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8 Assisted Living Activities for Your Next Visit

After a parent or senior loved one moves into an assisted living community, they’re not the only ones who face a transition period. Everyone who loves them has to create a new routine around paying visits and spending time with them in a new environment.

One of the most important things you can do for a parent in assisted living is to commit to regular visits. Though if you want to go a step further to make these visits memorable for your senior loved one, coming equipped with activities can make your time there more special.

Assisted Living Activities for Your Next Visit

Here are eight unique assisted living activities for your next visit with your parent:

1. Do crafts together.

Crafts are both a fun way to produce something beautiful and spend time together and the internet is packed with websites that share senior-friendly craft ideas:

  • Country Living

  • Crafts by Amanda

  • DIY Projects

  • Felt Magnet

  • Martha Stewart

  • Pinterest

Many crafting options are seasonally relevant or tie into specific holidays, which can make it a good activity for celebrating particular times of the year together. You can help your loved one decorate their room or create fun homemade gifts when the holiday season rolls around.

2. Find a few good board games.

Board games can also inject a dose of fun into your time together. Some assisted living communities may already have a collection you can use to start. There are board games with all sorts of themes — from adventure games to card games, to word games and more. If you need ideas, head to your closest game shop and ask for recommendations based on what you and your parent like.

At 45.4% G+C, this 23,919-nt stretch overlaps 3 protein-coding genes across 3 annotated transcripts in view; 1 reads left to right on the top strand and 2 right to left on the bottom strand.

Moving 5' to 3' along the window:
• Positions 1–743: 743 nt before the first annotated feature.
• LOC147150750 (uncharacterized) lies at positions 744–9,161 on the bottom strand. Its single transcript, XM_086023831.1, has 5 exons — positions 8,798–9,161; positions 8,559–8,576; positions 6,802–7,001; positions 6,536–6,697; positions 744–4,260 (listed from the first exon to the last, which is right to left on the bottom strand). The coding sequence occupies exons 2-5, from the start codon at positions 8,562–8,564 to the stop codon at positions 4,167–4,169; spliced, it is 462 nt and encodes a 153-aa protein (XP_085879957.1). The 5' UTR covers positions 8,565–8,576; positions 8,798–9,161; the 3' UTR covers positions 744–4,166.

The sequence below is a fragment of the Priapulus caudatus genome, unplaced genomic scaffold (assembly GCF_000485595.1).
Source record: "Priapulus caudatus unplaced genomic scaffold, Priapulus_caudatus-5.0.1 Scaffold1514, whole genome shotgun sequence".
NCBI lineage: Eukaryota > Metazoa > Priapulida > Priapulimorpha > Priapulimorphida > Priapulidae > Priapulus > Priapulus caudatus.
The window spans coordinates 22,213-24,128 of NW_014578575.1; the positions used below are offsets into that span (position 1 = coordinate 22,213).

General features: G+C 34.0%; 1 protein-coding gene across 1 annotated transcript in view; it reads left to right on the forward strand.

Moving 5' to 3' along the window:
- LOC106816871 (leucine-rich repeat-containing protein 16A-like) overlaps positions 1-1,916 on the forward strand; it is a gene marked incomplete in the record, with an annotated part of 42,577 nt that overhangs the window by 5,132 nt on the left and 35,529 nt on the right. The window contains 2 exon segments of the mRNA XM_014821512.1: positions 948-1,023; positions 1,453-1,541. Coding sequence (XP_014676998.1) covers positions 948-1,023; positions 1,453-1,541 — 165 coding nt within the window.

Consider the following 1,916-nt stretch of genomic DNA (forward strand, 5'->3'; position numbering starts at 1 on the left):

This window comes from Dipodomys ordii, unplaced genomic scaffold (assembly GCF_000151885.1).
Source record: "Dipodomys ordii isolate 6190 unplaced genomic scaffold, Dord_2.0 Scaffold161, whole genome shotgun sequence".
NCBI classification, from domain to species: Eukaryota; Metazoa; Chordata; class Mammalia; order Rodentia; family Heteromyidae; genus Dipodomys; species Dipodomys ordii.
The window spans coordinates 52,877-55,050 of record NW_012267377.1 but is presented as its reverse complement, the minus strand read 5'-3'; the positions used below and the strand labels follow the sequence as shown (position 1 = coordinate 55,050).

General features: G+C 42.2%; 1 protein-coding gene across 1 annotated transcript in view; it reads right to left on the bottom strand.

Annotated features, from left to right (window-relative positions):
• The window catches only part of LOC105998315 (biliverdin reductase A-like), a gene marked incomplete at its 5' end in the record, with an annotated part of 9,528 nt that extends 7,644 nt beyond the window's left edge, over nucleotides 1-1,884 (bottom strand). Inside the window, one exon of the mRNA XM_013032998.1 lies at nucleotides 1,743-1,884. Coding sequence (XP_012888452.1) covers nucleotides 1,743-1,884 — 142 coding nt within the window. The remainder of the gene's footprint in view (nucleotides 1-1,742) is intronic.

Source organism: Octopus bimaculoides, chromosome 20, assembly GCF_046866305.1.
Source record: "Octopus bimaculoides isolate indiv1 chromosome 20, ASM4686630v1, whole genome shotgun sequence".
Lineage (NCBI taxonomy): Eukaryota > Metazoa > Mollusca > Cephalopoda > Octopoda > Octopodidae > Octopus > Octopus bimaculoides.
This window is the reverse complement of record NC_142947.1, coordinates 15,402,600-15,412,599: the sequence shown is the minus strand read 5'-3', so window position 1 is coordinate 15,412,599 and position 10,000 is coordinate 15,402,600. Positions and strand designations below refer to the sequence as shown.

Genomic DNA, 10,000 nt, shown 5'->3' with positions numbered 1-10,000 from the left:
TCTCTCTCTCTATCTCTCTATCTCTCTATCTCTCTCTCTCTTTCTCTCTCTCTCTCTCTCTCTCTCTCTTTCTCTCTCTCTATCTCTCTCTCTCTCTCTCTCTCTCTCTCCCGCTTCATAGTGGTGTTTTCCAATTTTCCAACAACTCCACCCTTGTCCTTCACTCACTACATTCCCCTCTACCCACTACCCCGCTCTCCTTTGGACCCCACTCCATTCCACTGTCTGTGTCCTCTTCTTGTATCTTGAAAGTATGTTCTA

If your parent has Alzheimer’s disease or another dementia, then stick with games that have simpler rules. You can find a number of games designed for senior loved ones with Alzheimer’s, for when your loved one reaches the point where other board games are too difficult.

3. Have a mini book group.

One way to keep conversations interesting and make sure you always have something new to talk about is to come into the visit with a theme to discuss, such as a book you’re both reading. Book groups don’t have to be made up of a large group. It can be just you and your loved one or the two of you and another family member.

Figure out some books you’re both interested in, then make a list and pick dates to talk about them together. Or if books aren’t your thing, do the same thing with movies. Every other week, plan on discussing a movie you’ve both been wanting to see.

4. Have a picnic.

Even if the meals at the assisted living community that your parent lives at are great, eating in the same cafeteria can become pretty humdrum. You can spice things up for your parent by buying or making some of their favorite foods and packing them into a picnic basket. Bring along a blanket and maybe a comfortable lawn chair or two and find a spot somewhere on the assisted living grounds or nearby to sit together and enjoy the meal outside.